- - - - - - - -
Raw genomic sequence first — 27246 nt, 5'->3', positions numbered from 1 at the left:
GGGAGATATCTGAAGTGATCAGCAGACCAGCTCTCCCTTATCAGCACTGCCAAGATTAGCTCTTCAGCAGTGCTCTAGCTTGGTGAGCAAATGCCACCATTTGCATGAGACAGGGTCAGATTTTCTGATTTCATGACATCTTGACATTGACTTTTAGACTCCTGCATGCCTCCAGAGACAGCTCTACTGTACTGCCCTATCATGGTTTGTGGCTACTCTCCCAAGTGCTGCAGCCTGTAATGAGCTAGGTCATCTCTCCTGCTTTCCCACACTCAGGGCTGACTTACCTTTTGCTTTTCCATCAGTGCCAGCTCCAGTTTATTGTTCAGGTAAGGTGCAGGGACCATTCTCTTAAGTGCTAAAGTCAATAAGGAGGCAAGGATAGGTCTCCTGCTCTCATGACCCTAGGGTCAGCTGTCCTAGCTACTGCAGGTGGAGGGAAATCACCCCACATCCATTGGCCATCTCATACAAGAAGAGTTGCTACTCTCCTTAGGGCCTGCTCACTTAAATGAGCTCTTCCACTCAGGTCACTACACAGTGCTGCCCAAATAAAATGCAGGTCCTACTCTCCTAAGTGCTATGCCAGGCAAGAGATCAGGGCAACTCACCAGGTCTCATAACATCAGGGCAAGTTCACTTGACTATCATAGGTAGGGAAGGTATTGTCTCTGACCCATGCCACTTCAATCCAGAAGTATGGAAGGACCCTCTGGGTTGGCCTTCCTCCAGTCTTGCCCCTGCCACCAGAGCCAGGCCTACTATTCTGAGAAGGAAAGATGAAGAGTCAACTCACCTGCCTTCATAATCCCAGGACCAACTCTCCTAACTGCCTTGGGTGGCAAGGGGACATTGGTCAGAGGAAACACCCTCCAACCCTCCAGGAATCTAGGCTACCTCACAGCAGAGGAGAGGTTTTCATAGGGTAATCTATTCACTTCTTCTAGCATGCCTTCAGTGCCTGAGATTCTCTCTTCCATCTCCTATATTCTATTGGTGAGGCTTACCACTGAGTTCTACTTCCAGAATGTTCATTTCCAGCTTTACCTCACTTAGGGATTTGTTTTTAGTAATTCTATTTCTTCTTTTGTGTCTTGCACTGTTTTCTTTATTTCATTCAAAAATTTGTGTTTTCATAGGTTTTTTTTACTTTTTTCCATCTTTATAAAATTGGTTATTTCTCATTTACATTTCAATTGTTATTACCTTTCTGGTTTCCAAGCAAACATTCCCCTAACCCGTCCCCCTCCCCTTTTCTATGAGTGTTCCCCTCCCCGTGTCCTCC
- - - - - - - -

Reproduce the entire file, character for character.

Raw genomic sequence first — 27246 nt, 5'->3', positions numbered from 1 at the left:
GGGAGATATCTGAAGTGATCAGCAGACCAGCTCTCCCTTATCAGCACTGCCAAGATTAGCTCTTCAGCAGTGCTCTAGCTTGGTGAGCAAATGCCACCATTTGCATGAGACAGGGTCAGATTTTCTGATTTCATGACATCTTGACATTGACTTTTAGACTCCTGCATGCCTCCAGAGACAGCTCTACTGTACTGCCCTATCATGGTTTGTGGCTACTCTCCCAAGTGCTGCAGCCTGTAATGAGCTAGGTCATCTCTCCTGCTTTCCCACACTCAGGGCTGACTTACCTTTTGCTTTTCCATCAGTGCCAGCTCCAGTTTATTGTTCAGGTAAGGTGCAGGGACCATTCTCTTAAGTGCTAAAGTCAATAAGGAGGCAAGGATAGGTCTCCTGCTCTCATGACCCTAGGGTCAGCTGTCCTAGCTACTGCAGGTGGAGGGAAATCACCCCACATCCATTGGCCATCTCATACAAGAAGAGTTGCTACTCTCCTTAGGGCCTGCTCACTTAAATGAGCTCTTCCACTCAGGTCACTACACAGTGCTGCCCAAATAAAATGCAGGTCCTACTCTCCTAAGTGCTATGCCAGGCAAGAGATCAGGGCAACTCACCAGGTCTCATAACATCAGGGCAAGTTCACTTGACTATCATAGGTAGGGAAGGTATTGTCTCTGACCCATGCCACTTCAATCCAGAAGTATGGAAGGACCCTCTGGGTTGGCCTTCCTCCAGTCTTGCCCCTGCCACCAGAGCCAGGCCTACTATTCTGAGAAGGAAAGATGAAGAGTCAACTCACCTGCCTTCATAATCCCAGGACCAACTCTCCTAACTGCCTTGGGTGGCAAGGGGACATTGGTCAGAGGAAACACCCTCCAACCCTCCAGGAATCTAGGCTACCTCACAGCAGAGGAGAGGTTTTCATAGGGTAATCTATTCACTTCTTCTAGCATGCCTTCAGTGCCTGAGATTCTCTCTTCCATCTCCTATATTCTATTGGTGAGGCTTACCACTGAGTTCTACTTCCAGAATGTTCATTTCCAGCTTTACCTCACTTAGGGATTTGTTTTTAGTAATTCTATTTCTTCTTTTGTGTCTTGCACTGTTTTCTTTATTTCATTCAAAAATTTGTGTTTTCATAGGTTTTTTTTACTTTTTTCCATCTTTATAAAATTGGTTATTTCTCATTTACATTTCAATTGTTATTACCTTTCTGGTTTCCAAGCAAACATTCCCCTAACCCGTCCCCCTCCCCTTTTCTATGAGTGTTCCCCTCCCCGTGTCCTCC